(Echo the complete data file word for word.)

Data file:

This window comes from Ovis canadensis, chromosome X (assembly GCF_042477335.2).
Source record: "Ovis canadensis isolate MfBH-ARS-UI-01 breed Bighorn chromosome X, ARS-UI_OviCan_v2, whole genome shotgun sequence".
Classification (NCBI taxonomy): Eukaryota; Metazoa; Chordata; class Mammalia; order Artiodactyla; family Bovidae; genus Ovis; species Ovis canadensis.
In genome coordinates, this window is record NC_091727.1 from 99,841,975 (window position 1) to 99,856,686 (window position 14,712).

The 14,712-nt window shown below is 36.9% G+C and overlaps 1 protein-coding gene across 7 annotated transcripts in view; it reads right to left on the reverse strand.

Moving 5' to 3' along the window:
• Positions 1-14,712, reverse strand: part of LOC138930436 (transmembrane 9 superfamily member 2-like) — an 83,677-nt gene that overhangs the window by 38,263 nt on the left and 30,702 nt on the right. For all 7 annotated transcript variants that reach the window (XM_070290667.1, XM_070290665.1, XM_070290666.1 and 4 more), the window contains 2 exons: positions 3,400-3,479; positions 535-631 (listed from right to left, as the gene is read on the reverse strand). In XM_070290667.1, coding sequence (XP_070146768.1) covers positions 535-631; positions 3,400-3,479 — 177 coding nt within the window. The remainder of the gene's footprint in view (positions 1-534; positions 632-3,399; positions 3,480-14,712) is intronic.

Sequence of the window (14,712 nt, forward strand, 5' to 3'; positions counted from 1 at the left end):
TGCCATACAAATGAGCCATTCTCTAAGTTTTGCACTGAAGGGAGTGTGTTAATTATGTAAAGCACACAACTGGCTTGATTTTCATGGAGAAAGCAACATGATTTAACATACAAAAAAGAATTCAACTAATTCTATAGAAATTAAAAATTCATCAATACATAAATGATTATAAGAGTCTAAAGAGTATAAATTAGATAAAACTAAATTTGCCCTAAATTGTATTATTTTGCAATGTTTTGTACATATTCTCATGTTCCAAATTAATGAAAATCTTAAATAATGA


This window comes from Ovis canadensis, chromosome X (assembly GCF_042477335.2).
Source record: "Ovis canadensis isolate MfBH-ARS-UI-01 breed Bighorn chromosome X, ARS-UI_OviCan_v2, whole genome shotgun sequence".
Classification (NCBI taxonomy): Eukaryota; Metazoa; Chordata; class Mammalia; order Artiodactyla; family Bovidae; genus Ovis; species Ovis canadensis.
In genome coordinates, this window is record NC_091727.1 from 99,841,975 (window position 1) to 99,856,686 (window position 14,712).

The 14,712-nt window shown below is 36.9% G+C and overlaps 1 protein-coding gene across 7 annotated transcripts in view; it reads right to left on the reverse strand.

Moving 5' to 3' along the window:
• Positions 1-14,712, reverse strand: part of LOC138930436 (transmembrane 9 superfamily member 2-like) — an 83,677-nt gene that overhangs the window by 38,263 nt on the left and 30,702 nt on the right. For all 7 annotated transcript variants that reach the window (XM_070290667.1, XM_070290665.1, XM_070290666.1 and 4 more), the window contains 2 exons: positions 3,400-3,479; positions 535-631 (listed from right to left, as the gene is read on the reverse strand). In XM_070290667.1, coding sequence (XP_070146768.1) covers positions 535-631; positions 3,400-3,479 — 177 coding nt within the window. The remainder of the gene's footprint in view (positions 1-534; positions 632-3,399; positions 3,480-14,712) is intronic.

Sequence of the window (14,712 nt, forward strand, 5' to 3'; positions counted from 1 at the left end):
TGCCATACAAATGAGCCATTCTCTAAGTTTTGCACTGAAGGGAGTGTGTTAATTATGTAAAGCACACAACTGGCTTGATTTTCATGGAGAAAGCAACATGATTTAACATACAAAAAAGAATTCAACTAATTCTATAGAAATTAAAAATTCATCAATACATAAATGATTATAAGAGTCTAAAGAGTATAAATTAGATAAAACTAAATTTGCCCTAAATTGTATTATTTTGCAATGTTTTGTACATATTCTCATGTTCCAAATTAATGAAAATCTTAAATAATGA